In order to further maintain segregation of the cullet after compaction, a separating wall and separate storage bins are provided. As shown in FIG. 1, a divider wall 61 extends below chamber 12, parallel to and beneath shafts 14 and 16. Wall 61 enables first chamber portion 12a to empty into a first storage bin 62 on one side of wall 61, and second chamber portion 12b to empty into a second storage bin 64 on the other side of wall 61. In the embodiment of FIG. 1, the storage bins are oriented rotated 90° with respect to first and second chamber portions 12a and 12b, so ramps 66 and 68 are provided beneath the cutting wheels to drop cullet into the appropriate storage bin. However, it is also possible to provide storage bins 62 and 64 directly beneath the respective chamber portions 12a and 12b, thereby eliminating the need for ramps 66 and 68. The storage bins 62 and 64 can be removable.
In accordance with the invention, a container compaction assembly can be installed in a reverse vending machine. As broadly embodied herein, and referring to FIG. 6 a reverse vending machine 150 includes a cabinet 152. An acceptance mechanism 154, which may be for example a door or chute or feed mechanism, is provided in the cabinet for accepting a container. A sensor 155 senses a characteristic of the container, e.g., material of composition, color and the like. Container compaction assembly 10 of the present invention is mounted within the cabinet 152, to receive and densify plastic and aluminum containers which participate in the recycling program. It is understood that additional densification devices, including glass crushers and container flatteners, may also be provided in cabinet 152, but are not shown in FIG. 6. A refund device 156 is provided to issue a refund to the consumer in exchange for the container. Refunds may include cash, vouchers, coupons, or some combination of the above. Finally storage bins 158 are provided to store the chips of compacted material. Although storage bins 158 are depicted in FIG. 6 inside the cabinet 152, it is understood that storage bins 158 may be provided external to the cabinet 152, with some means to pneumatically transfer the chips to the external storage bins 158. Various configurations of reverse vending machines are well known, and therefore will not be discussed here in further detail. The container compaction assembly of the present invention is suitable for use with a number of reverse vending machines, and can be modified as necessary for a particular configuration.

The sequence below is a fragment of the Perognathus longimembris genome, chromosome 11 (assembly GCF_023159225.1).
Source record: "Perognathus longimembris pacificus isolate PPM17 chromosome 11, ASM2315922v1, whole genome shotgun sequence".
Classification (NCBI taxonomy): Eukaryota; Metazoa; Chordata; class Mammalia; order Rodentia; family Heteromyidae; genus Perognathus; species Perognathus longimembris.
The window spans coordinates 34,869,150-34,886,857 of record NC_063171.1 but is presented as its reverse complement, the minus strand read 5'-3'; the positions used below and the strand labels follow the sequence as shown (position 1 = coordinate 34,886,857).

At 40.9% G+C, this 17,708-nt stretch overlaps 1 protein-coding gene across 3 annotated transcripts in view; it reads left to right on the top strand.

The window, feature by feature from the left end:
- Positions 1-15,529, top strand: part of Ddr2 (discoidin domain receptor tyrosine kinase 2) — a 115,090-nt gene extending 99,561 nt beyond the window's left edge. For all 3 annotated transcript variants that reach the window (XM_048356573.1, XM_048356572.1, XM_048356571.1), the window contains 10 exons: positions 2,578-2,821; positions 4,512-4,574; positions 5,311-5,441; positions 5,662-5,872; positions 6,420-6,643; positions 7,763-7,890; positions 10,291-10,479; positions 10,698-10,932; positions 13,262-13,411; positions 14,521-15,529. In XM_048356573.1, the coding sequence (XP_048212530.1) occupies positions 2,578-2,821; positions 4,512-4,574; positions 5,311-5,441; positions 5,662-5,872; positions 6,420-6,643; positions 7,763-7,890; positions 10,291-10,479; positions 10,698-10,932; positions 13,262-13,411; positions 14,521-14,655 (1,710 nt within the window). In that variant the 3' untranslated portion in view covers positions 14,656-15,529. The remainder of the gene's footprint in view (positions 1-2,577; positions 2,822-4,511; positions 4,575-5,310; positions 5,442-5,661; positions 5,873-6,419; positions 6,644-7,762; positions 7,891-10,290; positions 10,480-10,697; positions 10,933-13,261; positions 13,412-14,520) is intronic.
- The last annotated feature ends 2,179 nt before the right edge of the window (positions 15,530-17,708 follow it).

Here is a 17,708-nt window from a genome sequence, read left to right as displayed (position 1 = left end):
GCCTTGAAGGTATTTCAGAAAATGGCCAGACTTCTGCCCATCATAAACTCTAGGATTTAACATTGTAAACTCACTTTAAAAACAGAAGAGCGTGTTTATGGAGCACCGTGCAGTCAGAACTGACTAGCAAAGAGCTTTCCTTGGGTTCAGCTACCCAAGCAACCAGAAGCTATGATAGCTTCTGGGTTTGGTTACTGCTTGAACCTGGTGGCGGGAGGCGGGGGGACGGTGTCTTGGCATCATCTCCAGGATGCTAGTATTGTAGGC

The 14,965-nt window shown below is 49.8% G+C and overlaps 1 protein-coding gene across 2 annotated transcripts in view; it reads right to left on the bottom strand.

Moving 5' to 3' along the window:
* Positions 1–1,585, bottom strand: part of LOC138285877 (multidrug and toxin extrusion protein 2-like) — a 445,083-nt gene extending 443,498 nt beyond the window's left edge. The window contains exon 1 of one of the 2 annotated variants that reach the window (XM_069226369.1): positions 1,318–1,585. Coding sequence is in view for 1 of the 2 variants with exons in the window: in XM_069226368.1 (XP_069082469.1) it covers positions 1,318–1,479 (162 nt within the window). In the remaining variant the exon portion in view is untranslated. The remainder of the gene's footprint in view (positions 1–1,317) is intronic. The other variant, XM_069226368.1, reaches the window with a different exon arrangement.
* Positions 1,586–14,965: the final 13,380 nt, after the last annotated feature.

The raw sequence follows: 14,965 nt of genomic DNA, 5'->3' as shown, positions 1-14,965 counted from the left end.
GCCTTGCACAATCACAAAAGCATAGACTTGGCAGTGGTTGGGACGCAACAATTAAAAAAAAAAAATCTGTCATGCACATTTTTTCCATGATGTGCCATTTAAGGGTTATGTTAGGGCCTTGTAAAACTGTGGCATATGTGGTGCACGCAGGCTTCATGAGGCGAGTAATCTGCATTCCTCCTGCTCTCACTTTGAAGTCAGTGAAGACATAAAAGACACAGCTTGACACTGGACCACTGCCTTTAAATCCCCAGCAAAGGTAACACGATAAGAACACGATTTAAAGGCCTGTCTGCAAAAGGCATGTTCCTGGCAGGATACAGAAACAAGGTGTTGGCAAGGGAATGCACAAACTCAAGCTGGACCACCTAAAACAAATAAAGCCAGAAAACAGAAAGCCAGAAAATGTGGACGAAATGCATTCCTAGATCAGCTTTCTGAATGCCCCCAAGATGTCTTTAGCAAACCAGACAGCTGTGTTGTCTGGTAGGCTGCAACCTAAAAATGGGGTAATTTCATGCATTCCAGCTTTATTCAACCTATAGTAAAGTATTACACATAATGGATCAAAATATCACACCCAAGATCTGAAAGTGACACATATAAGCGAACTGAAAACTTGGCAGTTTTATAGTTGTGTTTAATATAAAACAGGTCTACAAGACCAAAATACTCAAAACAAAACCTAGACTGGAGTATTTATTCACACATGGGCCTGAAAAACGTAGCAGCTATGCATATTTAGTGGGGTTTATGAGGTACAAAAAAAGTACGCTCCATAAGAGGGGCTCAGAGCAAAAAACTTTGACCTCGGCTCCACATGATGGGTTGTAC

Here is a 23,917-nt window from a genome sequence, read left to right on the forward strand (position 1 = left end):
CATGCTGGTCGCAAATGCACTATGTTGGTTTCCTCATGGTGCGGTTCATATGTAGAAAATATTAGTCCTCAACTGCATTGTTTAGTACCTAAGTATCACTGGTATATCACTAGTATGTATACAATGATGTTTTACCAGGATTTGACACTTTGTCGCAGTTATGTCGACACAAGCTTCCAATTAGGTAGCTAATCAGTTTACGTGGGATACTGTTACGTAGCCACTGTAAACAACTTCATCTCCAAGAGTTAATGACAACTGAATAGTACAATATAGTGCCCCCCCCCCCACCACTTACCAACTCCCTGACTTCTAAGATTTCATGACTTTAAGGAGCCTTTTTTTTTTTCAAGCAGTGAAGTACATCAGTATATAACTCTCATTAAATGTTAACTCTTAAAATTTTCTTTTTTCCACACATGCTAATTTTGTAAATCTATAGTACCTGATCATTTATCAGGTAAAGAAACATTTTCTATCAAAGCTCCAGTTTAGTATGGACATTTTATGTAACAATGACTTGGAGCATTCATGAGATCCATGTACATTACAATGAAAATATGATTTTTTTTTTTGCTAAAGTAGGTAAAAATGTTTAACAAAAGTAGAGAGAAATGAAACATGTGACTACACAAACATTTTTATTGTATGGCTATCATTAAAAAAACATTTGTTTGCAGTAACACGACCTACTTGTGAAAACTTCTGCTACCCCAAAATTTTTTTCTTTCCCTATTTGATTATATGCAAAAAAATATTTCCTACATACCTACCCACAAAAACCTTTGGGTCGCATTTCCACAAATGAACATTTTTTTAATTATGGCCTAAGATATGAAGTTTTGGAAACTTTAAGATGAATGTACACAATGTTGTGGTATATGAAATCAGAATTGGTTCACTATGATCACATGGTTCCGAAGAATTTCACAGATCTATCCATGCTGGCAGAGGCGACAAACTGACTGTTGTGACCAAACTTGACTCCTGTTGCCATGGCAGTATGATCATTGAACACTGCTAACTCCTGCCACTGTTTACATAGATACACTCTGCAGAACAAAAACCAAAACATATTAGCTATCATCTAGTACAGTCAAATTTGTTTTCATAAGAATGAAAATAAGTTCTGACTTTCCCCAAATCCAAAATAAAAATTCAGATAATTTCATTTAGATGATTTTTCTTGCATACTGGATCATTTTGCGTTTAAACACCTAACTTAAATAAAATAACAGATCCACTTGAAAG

It will be apparent to those skilled in the art that various modifications and variations can be made in the embodiment of the present invention described above without departing from the spirit or scope of the invention. Thus, it is intended that the present invention covers the modifications and variations of this invention provided they come within the scope of the appended claims and their equivalents.
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|International Classification||G07F7/06, B02C18/22, B02C18/14|
|Cooperative Classification||G07F7/0609, B02C18/22, B02C19/0081, B02C18/142|
|European Classification||B02C18/22, B02C18/14B, B02C19/00W8, G07F7/06B|
|Oct 15, 1997||AS||Assignment|
Owner name: ENVIRONMENTAL PRODUCTS CORPORATION, VIRGINIA
Free format text: ASSIGNMENT OF ASSIGNORS INTEREST;ASSIGNORS:MILLHISER, JOHN D.;DAWSON, DONALD E.;REEL/FRAME:008760/0815;SIGNING DATES FROM 19971006 TO 19971007
|Jan 13, 2003||FPAY||Fee payment|
Year of fee payment: 4
|Jan 16, 2007||FPAY||Fee payment|
Year of fee payment: 8
|Jan 13, 2011||FPAY||Fee payment|
Year of fee payment: 12